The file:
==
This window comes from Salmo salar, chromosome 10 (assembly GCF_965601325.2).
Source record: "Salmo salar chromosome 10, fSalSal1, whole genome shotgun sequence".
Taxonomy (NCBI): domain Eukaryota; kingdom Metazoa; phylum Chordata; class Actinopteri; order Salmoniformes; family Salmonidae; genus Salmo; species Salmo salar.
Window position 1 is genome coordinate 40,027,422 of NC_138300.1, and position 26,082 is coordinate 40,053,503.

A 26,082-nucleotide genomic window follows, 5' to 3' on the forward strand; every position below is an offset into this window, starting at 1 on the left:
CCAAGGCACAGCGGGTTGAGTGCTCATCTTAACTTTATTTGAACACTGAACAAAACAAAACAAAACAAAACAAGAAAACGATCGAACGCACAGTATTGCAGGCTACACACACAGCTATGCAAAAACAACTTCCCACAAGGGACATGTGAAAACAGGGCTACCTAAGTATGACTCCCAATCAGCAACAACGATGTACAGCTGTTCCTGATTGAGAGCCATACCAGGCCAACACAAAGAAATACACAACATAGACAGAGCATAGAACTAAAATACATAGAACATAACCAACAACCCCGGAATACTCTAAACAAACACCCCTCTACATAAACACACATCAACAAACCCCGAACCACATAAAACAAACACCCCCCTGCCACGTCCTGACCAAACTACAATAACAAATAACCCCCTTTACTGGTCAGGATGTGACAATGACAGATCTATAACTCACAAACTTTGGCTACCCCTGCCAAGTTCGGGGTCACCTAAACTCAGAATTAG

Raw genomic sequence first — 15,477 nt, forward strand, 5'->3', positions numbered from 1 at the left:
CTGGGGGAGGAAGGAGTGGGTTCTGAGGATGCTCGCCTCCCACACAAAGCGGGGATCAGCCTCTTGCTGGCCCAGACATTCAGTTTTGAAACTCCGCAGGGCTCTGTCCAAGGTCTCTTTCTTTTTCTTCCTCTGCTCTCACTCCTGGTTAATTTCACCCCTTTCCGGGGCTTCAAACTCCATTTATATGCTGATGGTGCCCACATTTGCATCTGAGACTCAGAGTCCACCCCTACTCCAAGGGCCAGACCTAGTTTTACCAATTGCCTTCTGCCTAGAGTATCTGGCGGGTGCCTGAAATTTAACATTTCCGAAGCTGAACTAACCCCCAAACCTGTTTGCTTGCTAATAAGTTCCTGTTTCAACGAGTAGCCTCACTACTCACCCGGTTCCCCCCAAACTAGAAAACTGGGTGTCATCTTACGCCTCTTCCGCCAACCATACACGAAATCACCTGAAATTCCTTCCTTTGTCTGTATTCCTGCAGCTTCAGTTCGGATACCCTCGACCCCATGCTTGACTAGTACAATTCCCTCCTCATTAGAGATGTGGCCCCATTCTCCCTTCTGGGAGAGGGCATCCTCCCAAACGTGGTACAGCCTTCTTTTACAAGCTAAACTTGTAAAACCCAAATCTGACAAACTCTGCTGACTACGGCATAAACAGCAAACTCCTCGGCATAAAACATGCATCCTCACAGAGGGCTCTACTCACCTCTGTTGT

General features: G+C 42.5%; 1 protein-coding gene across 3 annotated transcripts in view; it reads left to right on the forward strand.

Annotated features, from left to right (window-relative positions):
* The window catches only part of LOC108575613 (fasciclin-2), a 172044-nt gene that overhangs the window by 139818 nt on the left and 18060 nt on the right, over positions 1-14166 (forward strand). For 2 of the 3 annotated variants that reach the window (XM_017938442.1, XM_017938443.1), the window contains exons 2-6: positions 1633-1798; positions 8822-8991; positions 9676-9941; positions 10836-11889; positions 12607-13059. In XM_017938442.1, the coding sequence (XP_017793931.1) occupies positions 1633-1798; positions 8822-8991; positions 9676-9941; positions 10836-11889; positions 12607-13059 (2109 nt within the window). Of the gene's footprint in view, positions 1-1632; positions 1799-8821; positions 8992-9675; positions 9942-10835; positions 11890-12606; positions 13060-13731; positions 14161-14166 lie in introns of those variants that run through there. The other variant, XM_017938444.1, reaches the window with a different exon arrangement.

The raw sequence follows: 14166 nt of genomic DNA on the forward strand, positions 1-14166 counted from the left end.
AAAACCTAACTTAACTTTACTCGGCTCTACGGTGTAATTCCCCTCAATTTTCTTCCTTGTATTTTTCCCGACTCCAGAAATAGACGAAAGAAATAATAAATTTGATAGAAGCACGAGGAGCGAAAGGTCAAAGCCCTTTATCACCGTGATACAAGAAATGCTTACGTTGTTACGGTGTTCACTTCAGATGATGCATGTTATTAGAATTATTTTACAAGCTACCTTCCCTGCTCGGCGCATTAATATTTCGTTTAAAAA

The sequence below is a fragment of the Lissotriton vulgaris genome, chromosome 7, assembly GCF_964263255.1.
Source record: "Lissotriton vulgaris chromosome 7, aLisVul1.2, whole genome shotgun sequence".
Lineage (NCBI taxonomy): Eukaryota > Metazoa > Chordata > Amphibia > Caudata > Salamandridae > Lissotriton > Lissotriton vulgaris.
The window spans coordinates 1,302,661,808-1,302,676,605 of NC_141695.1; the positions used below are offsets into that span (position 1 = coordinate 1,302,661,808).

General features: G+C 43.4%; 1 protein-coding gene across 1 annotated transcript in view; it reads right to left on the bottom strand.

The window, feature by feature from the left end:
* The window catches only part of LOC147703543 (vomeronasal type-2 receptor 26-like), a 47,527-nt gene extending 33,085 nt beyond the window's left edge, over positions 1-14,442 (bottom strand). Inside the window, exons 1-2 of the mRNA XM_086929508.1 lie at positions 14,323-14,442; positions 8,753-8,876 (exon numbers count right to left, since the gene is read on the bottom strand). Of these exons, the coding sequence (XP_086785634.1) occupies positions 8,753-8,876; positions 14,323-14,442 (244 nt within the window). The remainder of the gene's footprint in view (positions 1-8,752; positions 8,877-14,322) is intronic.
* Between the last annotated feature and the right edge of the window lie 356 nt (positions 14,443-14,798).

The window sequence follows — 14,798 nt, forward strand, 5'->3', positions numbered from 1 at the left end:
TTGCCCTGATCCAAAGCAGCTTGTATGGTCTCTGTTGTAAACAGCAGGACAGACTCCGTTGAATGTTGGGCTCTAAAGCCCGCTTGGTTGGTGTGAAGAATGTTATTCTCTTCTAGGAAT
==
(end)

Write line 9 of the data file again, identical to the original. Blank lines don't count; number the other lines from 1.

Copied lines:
General features: G+C 42.5%; 1 protein-coding gene across 3 annotated transcripts in view; it reads left to right on the forward strand.